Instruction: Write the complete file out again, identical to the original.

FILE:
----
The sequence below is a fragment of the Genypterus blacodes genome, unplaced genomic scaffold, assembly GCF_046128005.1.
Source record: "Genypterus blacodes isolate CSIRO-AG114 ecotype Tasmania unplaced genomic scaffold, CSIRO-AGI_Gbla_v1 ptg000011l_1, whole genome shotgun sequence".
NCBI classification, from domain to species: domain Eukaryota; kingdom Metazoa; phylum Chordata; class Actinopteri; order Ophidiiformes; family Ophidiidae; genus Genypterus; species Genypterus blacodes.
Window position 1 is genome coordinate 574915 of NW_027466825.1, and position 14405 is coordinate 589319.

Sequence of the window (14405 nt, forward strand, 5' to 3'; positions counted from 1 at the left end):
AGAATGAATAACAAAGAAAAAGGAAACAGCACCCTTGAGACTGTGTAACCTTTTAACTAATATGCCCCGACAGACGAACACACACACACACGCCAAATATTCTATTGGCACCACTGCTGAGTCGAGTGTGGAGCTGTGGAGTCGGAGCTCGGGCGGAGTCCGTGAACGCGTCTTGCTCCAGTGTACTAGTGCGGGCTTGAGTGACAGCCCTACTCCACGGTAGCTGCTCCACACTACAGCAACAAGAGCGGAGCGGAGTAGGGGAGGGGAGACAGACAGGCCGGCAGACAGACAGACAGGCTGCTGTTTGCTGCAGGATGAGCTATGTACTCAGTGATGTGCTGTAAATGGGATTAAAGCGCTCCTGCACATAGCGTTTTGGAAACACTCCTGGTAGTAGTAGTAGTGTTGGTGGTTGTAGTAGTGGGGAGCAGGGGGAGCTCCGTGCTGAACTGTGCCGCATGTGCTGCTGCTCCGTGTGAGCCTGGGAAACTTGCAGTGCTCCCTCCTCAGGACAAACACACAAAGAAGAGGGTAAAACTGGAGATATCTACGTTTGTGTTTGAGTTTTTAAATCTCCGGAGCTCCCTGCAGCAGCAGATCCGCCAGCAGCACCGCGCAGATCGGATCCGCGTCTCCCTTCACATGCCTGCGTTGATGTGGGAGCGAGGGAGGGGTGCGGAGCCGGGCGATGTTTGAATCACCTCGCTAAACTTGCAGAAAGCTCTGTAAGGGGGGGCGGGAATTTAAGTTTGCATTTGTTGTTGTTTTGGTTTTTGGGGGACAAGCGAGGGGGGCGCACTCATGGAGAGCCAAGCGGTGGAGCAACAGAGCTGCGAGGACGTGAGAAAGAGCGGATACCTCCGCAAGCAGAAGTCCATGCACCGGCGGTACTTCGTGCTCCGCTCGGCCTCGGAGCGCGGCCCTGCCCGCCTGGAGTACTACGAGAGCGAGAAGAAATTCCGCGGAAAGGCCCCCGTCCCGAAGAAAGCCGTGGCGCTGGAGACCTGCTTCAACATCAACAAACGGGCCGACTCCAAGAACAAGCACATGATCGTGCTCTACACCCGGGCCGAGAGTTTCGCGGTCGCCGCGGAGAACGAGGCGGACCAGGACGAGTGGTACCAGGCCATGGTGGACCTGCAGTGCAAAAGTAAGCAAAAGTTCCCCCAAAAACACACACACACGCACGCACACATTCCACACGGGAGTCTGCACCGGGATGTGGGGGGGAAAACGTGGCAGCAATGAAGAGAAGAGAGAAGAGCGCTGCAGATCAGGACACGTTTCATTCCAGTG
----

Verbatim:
The sequence below is a fragment of the Genypterus blacodes genome, unplaced genomic scaffold, assembly GCF_046128005.1.
Source record: "Genypterus blacodes isolate CSIRO-AG114 ecotype Tasmania unplaced genomic scaffold, CSIRO-AGI_Gbla_v1 ptg000011l_1, whole genome shotgun sequence".
NCBI classification, from domain to species: domain Eukaryota; kingdom Metazoa; phylum Chordata; class Actinopteri; order Ophidiiformes; family Ophidiidae; genus Genypterus; species Genypterus blacodes.
Window position 1 is genome coordinate 574915 of NW_027466825.1, and position 14405 is coordinate 589319.

Sequence of the window (14405 nt, forward strand, 5' to 3'; positions counted from 1 at the left end):
AGAATGAATAACAAAGAAAAAGGAAACAGCACCCTTGAGACTGTGTAACCTTTTAACTAATATGCCCCGACAGACGAACACACACACACACGCCAAATATTCTATTGGCACCACTGCTGAGTCGAGTGTGGAGCTGTGGAGTCGGAGCTCGGGCGGAGTCCGTGAACGCGTCTTGCTCCAGTGTACTAGTGCGGGCTTGAGTGACAGCCCTACTCCACGGTAGCTGCTCCACACTACAGCAACAAGAGCGGAGCGGAGTAGGGGAGGGGAGACAGACAGGCCGGCAGACAGACAGACAGGCTGCTGTTTGCTGCAGGATGAGCTATGTACTCAGTGATGTGCTGTAAATGGGATTAAAGCGCTCCTGCACATAGCGTTTTGGAAACACTCCTGGTAGTAGTAGTAGTGTTGGTGGTTGTAGTAGTGGGGAGCAGGGGGAGCTCCGTGCTGAACTGTGCCGCATGTGCTGCTGCTCCGTGTGAGCCTGGGAAACTTGCAGTGCTCCCTCCTCAGGACAAACACACAAAGAAGAGGGTAAAACTGGAGATATCTACGTTTGTGTTTGAGTTTTTAAATCTCCGGAGCTCCCTGCAGCAGCAGATCCGCCAGCAGCACCGCGCAGATCGGATCCGCGTCTCCCTTCACATGCCTGCGTTGATGTGGGAGCGAGGGAGGGGTGCGGAGCCGGGCGATGTTTGAATCACCTCGCTAAACTTGCAGAAAGCTCTGTAAGGGGGGGCGGGAATTTAAGTTTGCATTTGTTGTTGTTTTGGTTTTTGGGGGACAAGCGAGGGGGGCGCACTCATGGAGAGCCAAGCGGTGGAGCAACAGAGCTGCGAGGACGTGAGAAAGAGCGGATACCTCCGCAAGCAGAAGTCCATGCACCGGCGGTACTTCGTGCTCCGCTCGGCCTCGGAGCGCGGCCCTGCCCGCCTGGAGTACTACGAGAGCGAGAAGAAATTCCGCGGAAAGGCCCCCGTCCCGAAGAAAGCCGTGGCGCTGGAGACCTGCTTCAACATCAACAAACGGGCCGACTCCAAGAACAAGCACATGATCGTGCTCTACACCCGGGCCGAGAGTTTCGCGGTCGCCGCGGAGAACGAGGCGGACCAGGACGAGTGGTACCAGGCCATGGTGGACCTGCAGTGCAAAAGTAAGCAAAAGTTCCCCCAAAAACACACACACACGCACGCACACATTCCACACGGGAGTCTGCACCGGGATGTGGGGGGGAAAACGTGGCAGCAATGAAGAGAAGAGAGAAGAGCGCTGCAGATCAGGACACGTTTCATTCCAGTG